I didn’t want to.
But I loved her so I had to.
Beyond the roof’s slated slats, the overhead clouds had thickened, swirled into great nimbi plumes from which rain now fell. Soft patter quickly accelerated until pelts assaulted the tin awning, shots multiplying and shuddering down the hollow. The boy with a wincing rictus of confusion glanced upward to notice the storm’s clamor. His upturned head extended his sight slightly enough to notice he was not alone in the great hall. With neither words nor mercy, a large pair of hands, wraithlike and doubtless attached to bulbous sinews of muscle, reached downward and seized the boy’s shoulders. He was yanked to his feet and onward thrust. The boy fought back, lashing soft fists with all his might into the amorphous dark of the figure but in total vain. At once the back of his calf was clubbed and immediately he was on the ground. There was no stifling his cries. Pain-stricken and immobile, he found himself being lifted by his jacket’s back and began moving. Thrashing mid-levitation, his abductor once more dealt him a whip that this time blurred his surroundings. Agony collided like a car crash with shock and fear enough to allay the boy with a deep sleep.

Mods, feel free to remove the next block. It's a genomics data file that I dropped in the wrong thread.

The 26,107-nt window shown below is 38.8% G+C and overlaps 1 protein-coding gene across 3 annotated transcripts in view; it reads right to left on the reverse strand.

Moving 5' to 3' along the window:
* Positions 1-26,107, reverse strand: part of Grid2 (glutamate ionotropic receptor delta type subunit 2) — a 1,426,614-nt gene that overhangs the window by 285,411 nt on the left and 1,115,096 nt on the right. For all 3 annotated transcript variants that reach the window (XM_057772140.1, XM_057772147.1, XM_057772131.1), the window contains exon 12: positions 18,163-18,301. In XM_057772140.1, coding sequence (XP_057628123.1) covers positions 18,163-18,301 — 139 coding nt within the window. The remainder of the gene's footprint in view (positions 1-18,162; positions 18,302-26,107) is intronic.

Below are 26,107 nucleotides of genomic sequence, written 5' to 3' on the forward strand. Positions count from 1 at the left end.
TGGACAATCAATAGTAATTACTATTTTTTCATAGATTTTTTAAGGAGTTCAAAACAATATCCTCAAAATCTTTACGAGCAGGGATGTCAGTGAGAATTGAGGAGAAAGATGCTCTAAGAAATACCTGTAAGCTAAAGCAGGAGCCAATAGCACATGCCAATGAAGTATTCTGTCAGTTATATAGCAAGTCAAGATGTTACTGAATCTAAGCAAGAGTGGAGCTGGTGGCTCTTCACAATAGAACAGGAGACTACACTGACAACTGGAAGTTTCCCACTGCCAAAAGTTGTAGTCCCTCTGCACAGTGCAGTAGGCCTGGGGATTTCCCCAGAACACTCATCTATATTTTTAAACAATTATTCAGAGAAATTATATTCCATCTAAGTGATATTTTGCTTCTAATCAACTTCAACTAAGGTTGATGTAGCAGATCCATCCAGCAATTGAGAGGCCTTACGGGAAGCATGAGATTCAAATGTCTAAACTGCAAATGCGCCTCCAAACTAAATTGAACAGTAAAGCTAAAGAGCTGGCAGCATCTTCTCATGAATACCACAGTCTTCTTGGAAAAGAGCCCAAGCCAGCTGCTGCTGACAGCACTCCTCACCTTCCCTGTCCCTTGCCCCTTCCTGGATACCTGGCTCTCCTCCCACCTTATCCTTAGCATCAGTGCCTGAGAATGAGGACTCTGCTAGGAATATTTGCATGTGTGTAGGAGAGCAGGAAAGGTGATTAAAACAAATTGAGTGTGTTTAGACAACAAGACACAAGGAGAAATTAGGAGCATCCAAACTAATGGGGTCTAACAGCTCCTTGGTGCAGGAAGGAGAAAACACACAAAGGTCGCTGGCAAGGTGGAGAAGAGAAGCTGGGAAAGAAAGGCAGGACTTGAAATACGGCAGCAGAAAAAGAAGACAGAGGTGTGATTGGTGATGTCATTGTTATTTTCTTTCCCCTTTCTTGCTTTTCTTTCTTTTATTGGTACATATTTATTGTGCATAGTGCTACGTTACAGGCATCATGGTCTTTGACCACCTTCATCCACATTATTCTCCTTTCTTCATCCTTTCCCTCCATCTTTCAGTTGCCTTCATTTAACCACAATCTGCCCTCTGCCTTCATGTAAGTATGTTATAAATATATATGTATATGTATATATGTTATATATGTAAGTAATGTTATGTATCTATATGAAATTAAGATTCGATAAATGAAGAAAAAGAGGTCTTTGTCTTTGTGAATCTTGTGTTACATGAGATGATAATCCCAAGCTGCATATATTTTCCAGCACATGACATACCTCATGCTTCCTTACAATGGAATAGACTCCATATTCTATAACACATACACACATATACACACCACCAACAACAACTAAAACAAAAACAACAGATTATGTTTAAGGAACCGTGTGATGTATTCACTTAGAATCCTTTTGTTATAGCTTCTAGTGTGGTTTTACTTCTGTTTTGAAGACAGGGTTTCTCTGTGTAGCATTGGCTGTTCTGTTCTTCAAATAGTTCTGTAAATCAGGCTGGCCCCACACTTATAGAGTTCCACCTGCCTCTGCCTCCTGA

Dawn broke and gray mist lifted in large exhalations off the dew-laden pasture in silence. The boy’s trodden imprints returned to their former nothingness. At the woods’ edge, a hound traipsed into the open land, body bouncing and tail too. Along the outer wall of the monument the animal walked, fluctuating between shadow and sun before catching the scent of an object within reach. The dog followed, found, and sniffed at a lone shoe lying tucked into the wet turf. A moment later it continued on trotting, disinterested, totally unaware of the night’s earlier occurrences. And the world too was in a state of unknowing, an ignorance that muffled to naught the cries of the taken child and purged the earth of any remnant.